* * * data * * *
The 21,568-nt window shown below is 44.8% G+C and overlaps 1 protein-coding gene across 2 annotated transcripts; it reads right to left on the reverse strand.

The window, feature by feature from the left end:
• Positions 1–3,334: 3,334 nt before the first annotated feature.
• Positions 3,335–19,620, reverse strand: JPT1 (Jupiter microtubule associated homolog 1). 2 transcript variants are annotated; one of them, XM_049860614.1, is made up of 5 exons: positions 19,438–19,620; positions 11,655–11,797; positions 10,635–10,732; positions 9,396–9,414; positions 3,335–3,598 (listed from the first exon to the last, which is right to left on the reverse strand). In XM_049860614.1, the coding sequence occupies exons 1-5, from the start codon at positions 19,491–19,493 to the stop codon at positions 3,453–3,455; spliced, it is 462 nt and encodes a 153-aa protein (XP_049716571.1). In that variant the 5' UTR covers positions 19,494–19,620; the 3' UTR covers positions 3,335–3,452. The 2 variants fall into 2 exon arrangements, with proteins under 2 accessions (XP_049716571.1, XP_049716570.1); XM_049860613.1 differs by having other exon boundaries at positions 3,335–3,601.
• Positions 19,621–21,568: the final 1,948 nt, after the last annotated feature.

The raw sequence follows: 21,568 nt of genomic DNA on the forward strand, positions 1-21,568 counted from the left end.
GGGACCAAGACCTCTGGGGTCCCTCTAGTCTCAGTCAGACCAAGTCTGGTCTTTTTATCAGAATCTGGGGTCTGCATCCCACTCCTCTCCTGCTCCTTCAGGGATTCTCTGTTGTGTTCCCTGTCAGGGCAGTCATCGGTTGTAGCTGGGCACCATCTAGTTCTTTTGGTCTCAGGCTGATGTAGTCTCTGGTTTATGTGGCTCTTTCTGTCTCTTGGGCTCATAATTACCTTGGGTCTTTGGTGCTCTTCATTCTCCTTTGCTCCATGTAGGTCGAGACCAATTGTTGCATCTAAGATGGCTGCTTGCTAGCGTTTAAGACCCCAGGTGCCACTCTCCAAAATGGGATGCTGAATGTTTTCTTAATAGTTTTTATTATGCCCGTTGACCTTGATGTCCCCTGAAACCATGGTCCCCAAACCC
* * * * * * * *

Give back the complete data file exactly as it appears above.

The 21,568-nt window shown below is 44.8% G+C and overlaps 1 protein-coding gene across 2 annotated transcripts; it reads right to left on the reverse strand.

The window, feature by feature from the left end:
• Positions 1–3,334: 3,334 nt before the first annotated feature.
• Positions 3,335–19,620, reverse strand: JPT1 (Jupiter microtubule associated homolog 1). 2 transcript variants are annotated; one of them, XM_049860614.1, is made up of 5 exons: positions 19,438–19,620; positions 11,655–11,797; positions 10,635–10,732; positions 9,396–9,414; positions 3,335–3,598 (listed from the first exon to the last, which is right to left on the reverse strand). In XM_049860614.1, the coding sequence occupies exons 1-5, from the start codon at positions 19,491–19,493 to the stop codon at positions 3,453–3,455; spliced, it is 462 nt and encodes a 153-aa protein (XP_049716571.1). In that variant the 5' UTR covers positions 19,494–19,620; the 3' UTR covers positions 3,335–3,452. The 2 variants fall into 2 exon arrangements, with proteins under 2 accessions (XP_049716571.1, XP_049716570.1); XM_049860613.1 differs by having other exon boundaries at positions 3,335–3,601.
• Positions 19,621–21,568: the final 1,948 nt, after the last annotated feature.

The raw sequence follows: 21,568 nt of genomic DNA on the forward strand, positions 1-21,568 counted from the left end.
GGGACCAAGACCTCTGGGGTCCCTCTAGTCTCAGTCAGACCAAGTCTGGTCTTTTTATCAGAATCTGGGGTCTGCATCCCACTCCTCTCCTGCTCCTTCAGGGATTCTCTGTTGTGTTCCCTGTCAGGGCAGTCATCGGTTGTAGCTGGGCACCATCTAGTTCTTTTGGTCTCAGGCTGATGTAGTCTCTGGTTTATGTGGCTCTTTCTGTCTCTTGGGCTCATAATTACCTTGGGTCTTTGGTGCTCTTCATTCTCCTTTGCTCCATGTAGGTCGAGACCAATTGTTGCATCTAAGATGGCTGCTTGCTAGCGTTTAAGACCCCAGGTGCCACTCTCCAAAATGGGATGCTGAATGTTTTCTTAATAGTTTTTATTATGCCCGTTGACCTTGATGTCCCCTGAAACCATGGTCCCCAAACCC